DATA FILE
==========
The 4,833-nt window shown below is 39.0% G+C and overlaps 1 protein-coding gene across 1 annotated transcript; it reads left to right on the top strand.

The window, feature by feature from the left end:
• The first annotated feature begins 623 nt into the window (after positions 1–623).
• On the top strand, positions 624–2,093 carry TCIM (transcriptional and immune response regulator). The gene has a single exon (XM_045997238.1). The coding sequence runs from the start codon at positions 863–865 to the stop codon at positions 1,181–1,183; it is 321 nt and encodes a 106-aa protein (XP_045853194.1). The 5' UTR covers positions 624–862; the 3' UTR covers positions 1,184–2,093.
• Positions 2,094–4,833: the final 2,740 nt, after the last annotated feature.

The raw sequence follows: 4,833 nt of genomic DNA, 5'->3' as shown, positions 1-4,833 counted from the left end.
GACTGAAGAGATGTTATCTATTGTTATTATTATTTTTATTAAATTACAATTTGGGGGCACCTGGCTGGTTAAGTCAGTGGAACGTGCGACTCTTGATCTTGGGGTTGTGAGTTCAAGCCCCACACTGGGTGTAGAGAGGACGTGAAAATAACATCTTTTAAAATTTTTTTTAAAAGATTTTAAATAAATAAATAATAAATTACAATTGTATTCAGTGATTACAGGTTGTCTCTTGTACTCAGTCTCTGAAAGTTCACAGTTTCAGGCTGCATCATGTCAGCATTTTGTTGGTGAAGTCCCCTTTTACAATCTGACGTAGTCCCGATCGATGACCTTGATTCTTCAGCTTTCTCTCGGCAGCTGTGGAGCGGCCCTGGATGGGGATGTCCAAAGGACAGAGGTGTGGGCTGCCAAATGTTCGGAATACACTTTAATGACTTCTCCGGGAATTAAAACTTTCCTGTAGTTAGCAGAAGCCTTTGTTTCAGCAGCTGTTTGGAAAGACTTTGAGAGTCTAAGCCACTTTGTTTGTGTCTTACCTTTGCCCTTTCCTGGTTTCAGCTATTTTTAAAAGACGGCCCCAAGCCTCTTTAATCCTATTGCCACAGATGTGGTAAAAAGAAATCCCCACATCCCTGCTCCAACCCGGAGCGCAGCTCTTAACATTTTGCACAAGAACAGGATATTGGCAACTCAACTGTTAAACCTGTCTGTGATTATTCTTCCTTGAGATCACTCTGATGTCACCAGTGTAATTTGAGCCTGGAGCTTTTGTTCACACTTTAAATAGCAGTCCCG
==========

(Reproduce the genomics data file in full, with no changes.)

The 4,833-nt window shown below is 39.0% G+C and overlaps 1 protein-coding gene across 1 annotated transcript; it reads left to right on the top strand.

The window, feature by feature from the left end:
• The first annotated feature begins 623 nt into the window (after positions 1–623).
• On the top strand, positions 624–2,093 carry TCIM (transcriptional and immune response regulator). The gene has a single exon (XM_045997238.1). The coding sequence runs from the start codon at positions 863–865 to the stop codon at positions 1,181–1,183; it is 321 nt and encodes a 106-aa protein (XP_045853194.1). The 5' UTR covers positions 624–862; the 3' UTR covers positions 1,184–2,093.
• Positions 2,094–4,833: the final 2,740 nt, after the last annotated feature.

The raw sequence follows: 4,833 nt of genomic DNA, 5'->3' as shown, positions 1-4,833 counted from the left end.
GACTGAAGAGATGTTATCTATTGTTATTATTATTTTTATTAAATTACAATTTGGGGGCACCTGGCTGGTTAAGTCAGTGGAACGTGCGACTCTTGATCTTGGGGTTGTGAGTTCAAGCCCCACACTGGGTGTAGAGAGGACGTGAAAATAACATCTTTTAAAATTTTTTTTAAAAGATTTTAAATAAATAAATAATAAATTACAATTGTATTCAGTGATTACAGGTTGTCTCTTGTACTCAGTCTCTGAAAGTTCACAGTTTCAGGCTGCATCATGTCAGCATTTTGTTGGTGAAGTCCCCTTTTACAATCTGACGTAGTCCCGATCGATGACCTTGATTCTTCAGCTTTCTCTCGGCAGCTGTGGAGCGGCCCTGGATGGGGATGTCCAAAGGACAGAGGTGTGGGCTGCCAAATGTTCGGAATACACTTTAATGACTTCTCCGGGAATTAAAACTTTCCTGTAGTTAGCAGAAGCCTTTGTTTCAGCAGCTGTTTGGAAAGACTTTGAGAGTCTAAGCCACTTTGTTTGTGTCTTACCTTTGCCCTTTCCTGGTTTCAGCTATTTTTAAAAGACGGCCCCAAGCCTCTTTAATCCTATTGCCACAGATGTGGTAAAAAGAAATCCCCACATCCCTGCTCCAACCCGGAGCGCAGCTCTTAACATTTTGCACAAGAACAGGATATTGGCAACTCAACTGTTAAACCTGTCTGTGATTATTCTTCCTTGAGATCACTCTGATGTCACCAGTGTAATTTGAGCCTGGAGCTTTTGTTCACACTTTAAATAGCAGTCCCG